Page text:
THE ART OF ALICE & MARTIN PROVENSEN
By Alice and Martin Provensen
With essays by Leonard Marcus, Robert Gottlieb and Karen Provensen Mitchell
THE PROVENSEN BOOK OF FAIRY TALES
Compiled and illustrated by Alice and Martin Provensen
Twelve days ago, my house burned down. I had heard what I thought was a small hand crumpling a piece of paper and tried to go back to sleep, but the sound grew louder. I followed the sound to the bathroom and looked up. Small, orange flames crackled inside the exhaust fan like brittle thorns. I woke my husband up and he tried to put the fire out with a fire extinguisher. We didn’t know this yet but flames were already spreading across the attic. When the smoke dawned on us, my sons, husband and I fled with our dog and two cats. We left everything so we could take ourselves.
After the fire, I wandered through the house my family and I have lived in for 14 years and plucked (as if off a dead tree) what remained: a spatula, a mezuzah, a singed bag of gemstones I had bought my son Eli for Hanukkah.
For the last 12 days, I have been searching for what’s salvageable. Two survivors include “The Art of Alice & Martin Provensen” and “The Provensen Book of Fairy Tales,” because I had just started writing about them and for some reason left them in the part of our kitchen that didn’t burn, though I meant to take them to my office, where they surely would have turned to ash.
The last 70 pages of “The Art of Alice & Martin Provensen” have thickened due to water damage, but wear on a monograph as stunning as this one strangely makes sense, because even undamaged it feels rescued from a fairy tale sea or an enchanted castle flooded by a spell. Its contents include never-before-seen paintings that look as if they too had dodged if not ruin then being forgotten — as well as family photos, sketchbooks, memorabilia, speeches and personal appreciations that document the life and work of a couple whom you might think you don’t know. But you do.
Together, from the late 1940s to the late 1980s, they created more than 40 children’s books, in a style that flutters from primitive Americana to Impressionism to Expressionism without ever quite landing on any one of them. They won the Caldecott Medal in 1984 (for “The Glorious Flight,” a picture book about the aviator Louis Blériot, who flew across the English Channel 18 years before Lindbergh flew across the Atlantic) and The Times’s Best Illustrated Children’s Books Award seven times between 1952 and 1978.
Even if you didn’t read their books as a child, you may recognize their anthropomorphic fox in his handsome blue vest and neckerchief, their smiling lions, their bears in overalls — who likely once caught your eye and held it for a split second, instantaneously transporting you back to childhood. Even if this childhood isn’t yours, it’s a childhood worth spending a day inside.
The muted illustrations sometimes look like watercolors on bone — they feel that bone deep. I’ve been rubbing the pages, hoping the paint might come off on my fingers. It appears at once to still be wet and to have dried at least a thousand years ago.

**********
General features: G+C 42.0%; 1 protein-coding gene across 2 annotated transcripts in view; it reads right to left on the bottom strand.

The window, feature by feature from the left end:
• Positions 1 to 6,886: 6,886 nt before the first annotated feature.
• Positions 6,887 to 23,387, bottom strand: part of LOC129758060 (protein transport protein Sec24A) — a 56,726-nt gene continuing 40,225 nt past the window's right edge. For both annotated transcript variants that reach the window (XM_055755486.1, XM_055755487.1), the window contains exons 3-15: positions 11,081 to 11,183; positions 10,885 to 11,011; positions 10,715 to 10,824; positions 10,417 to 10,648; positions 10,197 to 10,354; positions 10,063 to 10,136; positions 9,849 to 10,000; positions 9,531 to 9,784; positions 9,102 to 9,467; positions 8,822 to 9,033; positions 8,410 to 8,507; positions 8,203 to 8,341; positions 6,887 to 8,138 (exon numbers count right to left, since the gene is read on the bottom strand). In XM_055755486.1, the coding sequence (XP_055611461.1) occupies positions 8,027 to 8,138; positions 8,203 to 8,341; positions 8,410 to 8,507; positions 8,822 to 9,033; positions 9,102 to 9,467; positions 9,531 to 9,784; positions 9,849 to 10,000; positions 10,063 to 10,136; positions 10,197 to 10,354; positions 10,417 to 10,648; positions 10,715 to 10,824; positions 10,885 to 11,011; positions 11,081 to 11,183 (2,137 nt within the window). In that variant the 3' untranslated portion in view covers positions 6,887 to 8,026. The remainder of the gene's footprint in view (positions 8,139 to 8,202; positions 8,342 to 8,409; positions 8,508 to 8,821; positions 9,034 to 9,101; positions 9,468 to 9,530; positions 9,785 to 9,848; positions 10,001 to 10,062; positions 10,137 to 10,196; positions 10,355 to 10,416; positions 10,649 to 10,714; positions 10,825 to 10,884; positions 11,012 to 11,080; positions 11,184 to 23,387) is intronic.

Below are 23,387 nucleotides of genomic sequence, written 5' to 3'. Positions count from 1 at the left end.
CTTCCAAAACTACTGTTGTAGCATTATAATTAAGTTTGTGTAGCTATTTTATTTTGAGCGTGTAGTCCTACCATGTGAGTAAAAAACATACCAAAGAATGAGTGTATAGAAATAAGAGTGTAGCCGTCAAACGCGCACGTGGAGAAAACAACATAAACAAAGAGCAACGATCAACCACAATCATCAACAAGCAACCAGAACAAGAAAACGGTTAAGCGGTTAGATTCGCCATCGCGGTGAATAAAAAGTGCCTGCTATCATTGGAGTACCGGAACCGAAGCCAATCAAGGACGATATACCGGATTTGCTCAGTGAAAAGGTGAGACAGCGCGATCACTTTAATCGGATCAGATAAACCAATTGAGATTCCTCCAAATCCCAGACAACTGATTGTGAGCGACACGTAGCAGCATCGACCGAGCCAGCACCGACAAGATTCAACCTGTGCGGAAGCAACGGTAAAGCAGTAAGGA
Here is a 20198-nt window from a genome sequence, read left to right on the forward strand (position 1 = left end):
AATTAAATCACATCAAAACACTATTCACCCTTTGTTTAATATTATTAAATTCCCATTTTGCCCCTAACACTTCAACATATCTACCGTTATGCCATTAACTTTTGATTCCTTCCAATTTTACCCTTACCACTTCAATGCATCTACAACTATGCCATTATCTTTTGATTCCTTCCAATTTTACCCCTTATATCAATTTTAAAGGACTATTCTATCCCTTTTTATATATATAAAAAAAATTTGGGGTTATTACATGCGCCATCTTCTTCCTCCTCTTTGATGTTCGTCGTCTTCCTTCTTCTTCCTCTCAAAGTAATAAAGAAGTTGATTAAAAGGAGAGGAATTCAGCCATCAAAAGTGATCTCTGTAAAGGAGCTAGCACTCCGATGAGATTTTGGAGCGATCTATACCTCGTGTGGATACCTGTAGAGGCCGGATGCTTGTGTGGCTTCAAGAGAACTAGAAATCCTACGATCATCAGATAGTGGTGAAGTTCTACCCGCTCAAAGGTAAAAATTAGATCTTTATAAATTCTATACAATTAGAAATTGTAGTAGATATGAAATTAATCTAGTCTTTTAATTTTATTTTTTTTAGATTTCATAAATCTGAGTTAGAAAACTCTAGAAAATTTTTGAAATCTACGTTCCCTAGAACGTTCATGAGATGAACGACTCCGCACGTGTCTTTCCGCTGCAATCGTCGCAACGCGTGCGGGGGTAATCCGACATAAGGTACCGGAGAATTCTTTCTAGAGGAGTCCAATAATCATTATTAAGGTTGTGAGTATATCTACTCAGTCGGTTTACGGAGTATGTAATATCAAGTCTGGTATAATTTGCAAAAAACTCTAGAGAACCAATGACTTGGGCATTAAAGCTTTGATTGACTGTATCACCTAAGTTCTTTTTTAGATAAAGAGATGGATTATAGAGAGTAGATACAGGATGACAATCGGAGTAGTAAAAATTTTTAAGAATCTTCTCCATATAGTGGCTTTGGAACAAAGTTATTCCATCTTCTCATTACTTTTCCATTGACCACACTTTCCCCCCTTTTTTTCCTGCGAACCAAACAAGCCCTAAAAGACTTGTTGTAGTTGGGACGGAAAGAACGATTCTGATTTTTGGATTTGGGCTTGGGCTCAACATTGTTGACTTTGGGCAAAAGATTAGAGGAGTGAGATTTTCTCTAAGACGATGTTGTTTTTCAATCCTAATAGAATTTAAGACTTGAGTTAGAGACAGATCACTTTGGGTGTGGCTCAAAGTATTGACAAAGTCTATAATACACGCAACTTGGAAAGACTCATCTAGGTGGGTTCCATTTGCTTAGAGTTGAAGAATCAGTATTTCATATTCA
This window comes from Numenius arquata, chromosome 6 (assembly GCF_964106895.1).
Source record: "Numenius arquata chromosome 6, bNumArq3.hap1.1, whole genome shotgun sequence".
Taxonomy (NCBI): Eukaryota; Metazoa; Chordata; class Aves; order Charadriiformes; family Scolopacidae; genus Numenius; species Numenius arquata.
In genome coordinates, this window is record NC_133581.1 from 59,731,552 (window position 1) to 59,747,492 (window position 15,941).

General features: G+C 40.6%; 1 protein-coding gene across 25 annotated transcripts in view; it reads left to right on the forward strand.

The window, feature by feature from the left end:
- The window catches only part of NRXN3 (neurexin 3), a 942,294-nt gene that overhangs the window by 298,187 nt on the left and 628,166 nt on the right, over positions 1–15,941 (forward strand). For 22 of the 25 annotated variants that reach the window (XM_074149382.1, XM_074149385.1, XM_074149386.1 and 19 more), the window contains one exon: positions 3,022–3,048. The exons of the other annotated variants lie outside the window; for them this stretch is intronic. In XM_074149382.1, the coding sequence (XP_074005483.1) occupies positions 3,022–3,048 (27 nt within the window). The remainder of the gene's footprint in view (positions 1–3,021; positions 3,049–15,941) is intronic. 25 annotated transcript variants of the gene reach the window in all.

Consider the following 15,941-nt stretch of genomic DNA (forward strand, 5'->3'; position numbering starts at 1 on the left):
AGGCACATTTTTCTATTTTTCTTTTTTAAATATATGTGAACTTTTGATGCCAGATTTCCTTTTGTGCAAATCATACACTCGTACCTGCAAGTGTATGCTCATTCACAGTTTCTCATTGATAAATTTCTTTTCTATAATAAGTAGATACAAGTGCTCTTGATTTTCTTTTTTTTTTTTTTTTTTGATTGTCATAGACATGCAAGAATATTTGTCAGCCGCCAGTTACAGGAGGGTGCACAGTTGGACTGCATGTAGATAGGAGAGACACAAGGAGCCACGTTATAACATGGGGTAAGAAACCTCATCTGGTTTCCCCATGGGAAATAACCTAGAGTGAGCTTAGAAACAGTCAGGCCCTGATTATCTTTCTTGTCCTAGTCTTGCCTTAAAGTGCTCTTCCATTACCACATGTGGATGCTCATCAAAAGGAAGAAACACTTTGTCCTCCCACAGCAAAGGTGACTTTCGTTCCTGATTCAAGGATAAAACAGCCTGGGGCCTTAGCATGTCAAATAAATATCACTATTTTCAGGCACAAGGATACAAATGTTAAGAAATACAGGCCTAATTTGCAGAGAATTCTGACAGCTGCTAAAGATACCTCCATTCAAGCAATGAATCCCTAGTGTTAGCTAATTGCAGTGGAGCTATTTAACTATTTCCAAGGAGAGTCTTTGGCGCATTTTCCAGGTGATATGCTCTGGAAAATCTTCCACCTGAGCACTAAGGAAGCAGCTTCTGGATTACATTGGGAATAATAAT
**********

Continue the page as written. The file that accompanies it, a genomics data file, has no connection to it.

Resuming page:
Alice and Martin Provensen lived inside a picture book as much as picture books lived inside them. The photograph of their house and barn studio at Maple Hill Farm in Dutchess County, N.Y., in the first pages of the monograph, later morphs so seamlessly into an illustration in “The Animal Fair” (1952) that I had to turn back the pages to check if the photograph had really been a photograph all along. The wood is stacked, the sheep are grazing, the dogs are running and the cherry blossoms mean it’s early spring. The lines the artists drew are indistinguishable from the lines of the world they inhabited. Indeed the lines between their life and their art seem so beautifully blurred I wouldn’t be surprised if, after I’d stared at the illustration of Maple Hill Farm for a minute or two, a door opened and out walked Alice and Martin.
“The Animal Fair” (a Giant Golden Book) — filled with animal stories, poems and riddles — was the first of many books the couple wrote as well as illustrated. “You see,” Alice once said, “we were a true collaboration. Martin and I really were one artist.” The miracle of finding a partner whose hand is an extension of your heart and whose heart is an extension of your hand is the hidden plot inside this lifetime of work.
Of the 12 stories in “The Provensen Book of Fairy Tales” — first published in 1971 and now finally back in print — “The Lost Half-Hour,” by Henry Beston, is the one to which I keep returning. In it a simpleton named Bobo, to amuse a princess, is sent to find impossible things: a white crow’s feather, a glass of dry water, a square wheel. The illustrations have the quality of peeling paint, as if what’s behind the picture is about to show through. As if what’s impossible to find has been here all along.
One day the princess oversleeps and Bobo is sent on a journey to find her lost half-hour. He finds it, of course, because this is a fairy tale. It lies inside a “small, square casket made of ebony.” Bobo is not to open the box until the right time has come; otherwise it will fly away and disappear forever.
Entering the world of Alice and Martin Provensen is like finding not just one lost half-hour but hundreds — the half-hours we didn’t spend listening to the moon, the chickens, the trees, the horses, the farmers, the cities, the goats. Their illustrations create an opening in time, like a tear in soft fabric, that’s neither past nor present nor future. They have the markings of the eternal. Leave behind what’s frantically real and climb inside. It’s wonderful here. With their pencils and paintbrushes, the Provensens have stretched the clock to give us another chance to notice how much beauty there is in this ruined world.